The government last week said it plans to table amendments to the Communications and Multimedia Act to introduce heavier penalties for offences under the Act.

The government is also mulling mandatory registration for bloggers.

MCMC confirms TMI ban, warns against unverified reports

Published     Updated  
The Malaysian Communications and Multimedia Commission (MCMC) today confirmed that it has blocked access to news portal The Malaysian Insider, via Malaysian internet service providers (ISPs).

However, it did not mention how the portal flouted Section 233 of the Communications and Multimedia Act, which deals with abuse of communications networks.

The MCMC in a statement said the ban was following “public complaints” and reminded news portals not to publish unverified reports.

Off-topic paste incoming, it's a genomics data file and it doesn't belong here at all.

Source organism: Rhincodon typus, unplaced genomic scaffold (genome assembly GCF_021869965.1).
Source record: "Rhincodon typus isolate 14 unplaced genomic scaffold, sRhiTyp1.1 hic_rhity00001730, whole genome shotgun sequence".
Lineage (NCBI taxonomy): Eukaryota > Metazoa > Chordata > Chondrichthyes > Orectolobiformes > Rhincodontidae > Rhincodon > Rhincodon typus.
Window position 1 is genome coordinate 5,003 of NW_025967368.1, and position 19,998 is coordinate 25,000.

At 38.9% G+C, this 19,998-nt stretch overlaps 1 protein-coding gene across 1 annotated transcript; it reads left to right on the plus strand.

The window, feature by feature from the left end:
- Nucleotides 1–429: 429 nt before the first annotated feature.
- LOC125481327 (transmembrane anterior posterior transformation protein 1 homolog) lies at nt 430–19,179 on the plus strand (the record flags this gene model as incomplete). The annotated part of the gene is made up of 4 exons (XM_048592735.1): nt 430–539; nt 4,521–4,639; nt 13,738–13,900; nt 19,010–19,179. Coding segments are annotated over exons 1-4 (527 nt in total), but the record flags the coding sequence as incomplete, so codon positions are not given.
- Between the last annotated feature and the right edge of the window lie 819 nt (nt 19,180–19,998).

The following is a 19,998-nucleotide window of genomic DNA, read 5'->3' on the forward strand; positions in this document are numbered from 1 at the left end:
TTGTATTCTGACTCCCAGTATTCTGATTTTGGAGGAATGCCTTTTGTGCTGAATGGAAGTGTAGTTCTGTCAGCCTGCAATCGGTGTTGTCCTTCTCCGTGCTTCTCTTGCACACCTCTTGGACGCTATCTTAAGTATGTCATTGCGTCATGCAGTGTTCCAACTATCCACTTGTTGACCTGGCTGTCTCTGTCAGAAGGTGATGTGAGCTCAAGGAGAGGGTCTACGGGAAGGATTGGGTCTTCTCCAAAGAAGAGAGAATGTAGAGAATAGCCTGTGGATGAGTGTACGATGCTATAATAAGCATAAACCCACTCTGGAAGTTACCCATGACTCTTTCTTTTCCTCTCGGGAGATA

“MCMC reminds news portals not to spread or publish articles whose veracity has yet to be confirmed.

“This could invite confusion and cause unwanted situations,” it said in a statement.

While MCMC did not specify it, among articles published by The Malaysian Insider today cited a source as saying that the Malaysian Anti-Corruption Commission (MACC) has “credible evidence to frame charges” against Prime Minister Najib Abdul Razak.

The report cites an unnamed MACC operations review panel member.

"The MACC investigators had collected sufficient evidence to prove a prima facie case against Najib," the panel member told The Malaysian Insider.

As at 7.17pm, The Malaysian Insider is only inaccessible to readers via Celcom and Unifi ISPs.

Worse yet to come

Meanwhile, Malaysiakini editor-in-chief Steven Gan warned that the worst has yet to come.

“If it’s true that TMI was blocked because it published a story on MACC having enough proof to charge the prime minister over the SRC money, then that's a cavalier use of the law,” he said.

According to Gan, Malaysiakini is preparing for the eventuality that the country’s number one website could be similarly blocked by the government.

“Should this be the case, we urge our readers to go to Malaysiakini’s Facebook page for the latest updates.”